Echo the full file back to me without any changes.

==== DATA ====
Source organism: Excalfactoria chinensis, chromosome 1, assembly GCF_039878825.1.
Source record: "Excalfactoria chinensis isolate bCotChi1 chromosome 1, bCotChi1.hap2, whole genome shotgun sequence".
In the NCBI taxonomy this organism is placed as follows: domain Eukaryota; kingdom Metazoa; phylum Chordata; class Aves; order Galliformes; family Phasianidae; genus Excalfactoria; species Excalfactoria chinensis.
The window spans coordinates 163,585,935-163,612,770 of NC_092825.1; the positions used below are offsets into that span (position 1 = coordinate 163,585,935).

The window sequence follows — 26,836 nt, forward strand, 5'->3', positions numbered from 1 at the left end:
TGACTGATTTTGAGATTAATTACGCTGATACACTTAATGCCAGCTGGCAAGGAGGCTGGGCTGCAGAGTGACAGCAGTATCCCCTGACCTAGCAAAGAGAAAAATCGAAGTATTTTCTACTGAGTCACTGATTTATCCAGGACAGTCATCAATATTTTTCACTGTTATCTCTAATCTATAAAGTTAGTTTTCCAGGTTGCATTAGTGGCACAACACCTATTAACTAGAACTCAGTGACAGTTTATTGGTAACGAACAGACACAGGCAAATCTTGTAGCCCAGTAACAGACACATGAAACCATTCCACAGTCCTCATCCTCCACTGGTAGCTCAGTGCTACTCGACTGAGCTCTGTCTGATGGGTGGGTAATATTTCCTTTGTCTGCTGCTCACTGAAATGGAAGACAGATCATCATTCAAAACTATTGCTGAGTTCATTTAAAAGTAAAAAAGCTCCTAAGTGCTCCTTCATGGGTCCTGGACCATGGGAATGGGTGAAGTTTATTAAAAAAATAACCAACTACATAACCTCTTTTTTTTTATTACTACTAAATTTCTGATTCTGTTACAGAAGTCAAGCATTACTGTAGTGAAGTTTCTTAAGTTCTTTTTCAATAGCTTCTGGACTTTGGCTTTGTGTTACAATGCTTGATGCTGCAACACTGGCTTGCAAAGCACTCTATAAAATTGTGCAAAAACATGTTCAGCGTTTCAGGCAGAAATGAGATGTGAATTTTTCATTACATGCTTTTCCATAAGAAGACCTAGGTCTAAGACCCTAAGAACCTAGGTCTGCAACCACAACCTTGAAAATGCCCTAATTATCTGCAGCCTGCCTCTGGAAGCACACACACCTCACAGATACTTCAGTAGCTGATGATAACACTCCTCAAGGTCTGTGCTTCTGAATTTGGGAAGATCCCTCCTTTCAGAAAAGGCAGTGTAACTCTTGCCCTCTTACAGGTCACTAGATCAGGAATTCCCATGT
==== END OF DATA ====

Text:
Source organism: Excalfactoria chinensis, chromosome 1, assembly GCF_039878825.1.
Source record: "Excalfactoria chinensis isolate bCotChi1 chromosome 1, bCotChi1.hap2, whole genome shotgun sequence".
In the NCBI taxonomy this organism is placed as follows: domain Eukaryota; kingdom Metazoa; phylum Chordata; class Aves; order Galliformes; family Phasianidae; genus Excalfactoria; species Excalfactoria chinensis.
The window spans coordinates 163,585,935-163,612,770 of NC_092825.1; the positions used below are offsets into that span (position 1 = coordinate 163,585,935).

The window sequence follows — 26,836 nt, forward strand, 5'->3', positions numbered from 1 at the left end:
TGACTGATTTTGAGATTAATTACGCTGATACACTTAATGCCAGCTGGCAAGGAGGCTGGGCTGCAGAGTGACAGCAGTATCCCCTGACCTAGCAAAGAGAAAAATCGAAGTATTTTCTACTGAGTCACTGATTTATCCAGGACAGTCATCAATATTTTTCACTGTTATCTCTAATCTATAAAGTTAGTTTTCCAGGTTGCATTAGTGGCACAACACCTATTAACTAGAACTCAGTGACAGTTTATTGGTAACGAACAGACACAGGCAAATCTTGTAGCCCAGTAACAGACACATGAAACCATTCCACAGTCCTCATCCTCCACTGGTAGCTCAGTGCTACTCGACTGAGCTCTGTCTGATGGGTGGGTAATATTTCCTTTGTCTGCTGCTCACTGAAATGGAAGACAGATCATCATTCAAAACTATTGCTGAGTTCATTTAAAAGTAAAAAAGCTCCTAAGTGCTCCTTCATGGGTCCTGGACCATGGGAATGGGTGAAGTTTATTAAAAAAATAACCAACTACATAACCTCTTTTTTTTTATTACTACTAAATTTCTGATTCTGTTACAGAAGTCAAGCATTACTGTAGTGAAGTTTCTTAAGTTCTTTTTCAATAGCTTCTGGACTTTGGCTTTGTGTTACAATGCTTGATGCTGCAACACTGGCTTGCAAAGCACTCTATAAAATTGTGCAAAAACATGTTCAGCGTTTCAGGCAGAAATGAGATGTGAATTTTTCATTACATGCTTTTCCATAAGAAGACCTAGGTCTAAGACCCTAAGAACCTAGGTCTGCAACCACAACCTTGAAAATGCCCTAATTATCTGCAGCCTGCCTCTGGAAGCACACACACCTCACAGATACTTCAGTAGCTGATGATAACACTCCTCAAGGTCTGTGCTTCTGAATTTGGGAAGATCCCTCCTTTCAGAAAAGGCAGTGTAACTCTTGCCCTCTTACAGGTCACTAGATCAGGAATTCCCATGT